Cost complicates Vail forest thinning
The idea: Forest work to reduce wildfire risk in Vail.
Where: The south side of Interstate 70, roughly above the Intermountain neighborhood.
Project area: Roughly 190 acres.
Cost estimates: Up to $2.6 million for helicopter-only work; $250,000 for on-the-ground work.
Possible start: 2016
VAIL — While the pine beetle infestation that killed countless trees around Vail has largely run its course, the damage remains, and that damage could be catastrophically dangerous.
Dead timber is still standing and is leaning against live trees throughout the forests around Vail, particularly on the south side of Interstate 70. And yes, that sounds like the way you’d arrange kindling to make a large campfire — just the formula to create a fast-running crown fire that sprints across the forest canopy.
That kind of fire is dangerous enough in the backcountry. It’s potentially devastating in places where the valley floor is filled with people. That’s why the town of Vail and the U.S. Forest Service have done a good bit of timber removal in the past and are planning more in coming years, starting perhaps as early as 2016.
The Forest Service now is putting the finishing touches on the environmental assessments and other paperwork required for a cleanup project on about 190 acres near Vail’s Intermountain neighborhood.
The project, with the obvious name, Vail Intermountain Project, is currently working its way through the official environmental assessment process, which could be done by the end of this year. A comment and objection period will follow in early 2016, and work could start by spring or early summer.
FUNDING THE PROJECT
While the Forest Service is handling the planning and bureaucratic approvals, much, if not most, of the funding will come from the town.
Vail Town Manager Stan Zemler said the town hasn’t yet appropriated any money for the project, but it will as soon as details are final.
The plan at the moment calls for using a combination of techniques. Individual trees could be taken out of some spots, while other areas will be cleared entirely. Holy Cross District Ranger Dave Neely said the intent of the project is to change the vegetation in parts of the forest.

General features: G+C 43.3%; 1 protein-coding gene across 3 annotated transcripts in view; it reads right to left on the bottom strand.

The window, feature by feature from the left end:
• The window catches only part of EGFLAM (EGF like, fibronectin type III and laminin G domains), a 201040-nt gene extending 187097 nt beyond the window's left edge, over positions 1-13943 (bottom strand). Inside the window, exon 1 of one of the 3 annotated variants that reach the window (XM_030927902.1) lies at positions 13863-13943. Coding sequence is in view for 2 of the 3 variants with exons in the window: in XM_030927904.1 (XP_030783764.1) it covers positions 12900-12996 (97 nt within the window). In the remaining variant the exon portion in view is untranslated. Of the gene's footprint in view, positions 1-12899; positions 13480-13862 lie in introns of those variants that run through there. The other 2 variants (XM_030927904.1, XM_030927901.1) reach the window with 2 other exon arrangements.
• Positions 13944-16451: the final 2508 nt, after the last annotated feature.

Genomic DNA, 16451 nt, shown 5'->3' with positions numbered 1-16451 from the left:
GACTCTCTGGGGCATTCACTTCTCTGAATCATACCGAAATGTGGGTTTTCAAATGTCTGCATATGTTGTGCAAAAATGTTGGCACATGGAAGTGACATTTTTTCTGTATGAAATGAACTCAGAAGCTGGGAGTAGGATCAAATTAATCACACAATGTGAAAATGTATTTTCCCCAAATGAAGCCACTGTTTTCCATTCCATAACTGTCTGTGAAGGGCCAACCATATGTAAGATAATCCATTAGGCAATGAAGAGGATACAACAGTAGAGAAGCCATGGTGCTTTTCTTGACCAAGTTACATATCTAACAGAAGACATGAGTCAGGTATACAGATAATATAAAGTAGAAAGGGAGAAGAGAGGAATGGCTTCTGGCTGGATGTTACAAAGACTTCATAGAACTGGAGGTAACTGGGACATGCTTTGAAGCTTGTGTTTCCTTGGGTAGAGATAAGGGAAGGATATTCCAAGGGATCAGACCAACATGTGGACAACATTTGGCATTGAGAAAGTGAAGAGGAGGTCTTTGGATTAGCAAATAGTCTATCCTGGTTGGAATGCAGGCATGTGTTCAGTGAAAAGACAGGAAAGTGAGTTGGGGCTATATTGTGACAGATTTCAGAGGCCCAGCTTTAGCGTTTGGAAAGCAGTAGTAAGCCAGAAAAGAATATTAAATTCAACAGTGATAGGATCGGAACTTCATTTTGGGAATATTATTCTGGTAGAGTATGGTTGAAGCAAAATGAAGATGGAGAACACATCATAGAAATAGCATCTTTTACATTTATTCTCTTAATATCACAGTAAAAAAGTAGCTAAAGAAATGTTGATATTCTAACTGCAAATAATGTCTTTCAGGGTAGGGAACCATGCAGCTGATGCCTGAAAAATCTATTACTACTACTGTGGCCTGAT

In some cases, that means thinning out lodgepole pines. Other areas would encourage more aspen growth, since those trees aren’t as susceptible to crown fires as lodgepoles. Still other areas would be left looking more like meadows.
BY LAND OR BY AIR?
The question is how to do that work.
Using helicopters to remove entire trees is effective but expensive. The Forest Service estimates it could cost as much as $2.6 million for an all-aircraft project.
Hand-cutting is far less expensive — about $250,000 for the entire project. But ground crews would have to pile up — and probably burn — thinned timber.
The Forest Service estimates that helicopter thinning would take between two and five seasons, depending on weather, aircraft availability and, of course, funding.
Hand work would take one summer to cut and pile timber, but burning dozens of piles — a winter job — could take as long as five seasons.
The Vail Town Council got a look at the project during its Oct. 20 afternoon work session. Council member Dale Bugby said it’s essential that people in the neighborhood understand the project.
Fellow council member Dave Chapin said he’s concerned about the timing of the project, particularly if it involves burning a lot of timber piles.
While town and Forest Service officials are still talking about how to proceed, the most likely result will be some sort of combination of hand and helicopter work, depending on logistics and budget.
While nothing is final, Zemler said current Town Council members favor an approach that takes two or three seasons, spreading out the costs and effects on residents.
On the other hand, the town council that makes the final decision will have at least three new members, so priorities may change.
While Neely said he understands the eyebrow-raising cost of using aircraft, he said those methods are essential in places.
“There are areas where it makes a lot more sense to have helicopters move the timber,” Neely said. “It’s a lot better than having helicopters dropping water during a fire.”
Vail Daily Business Editor Scott Miller can be reached at 970-748-2930, email@example.com and @scottnmiller.
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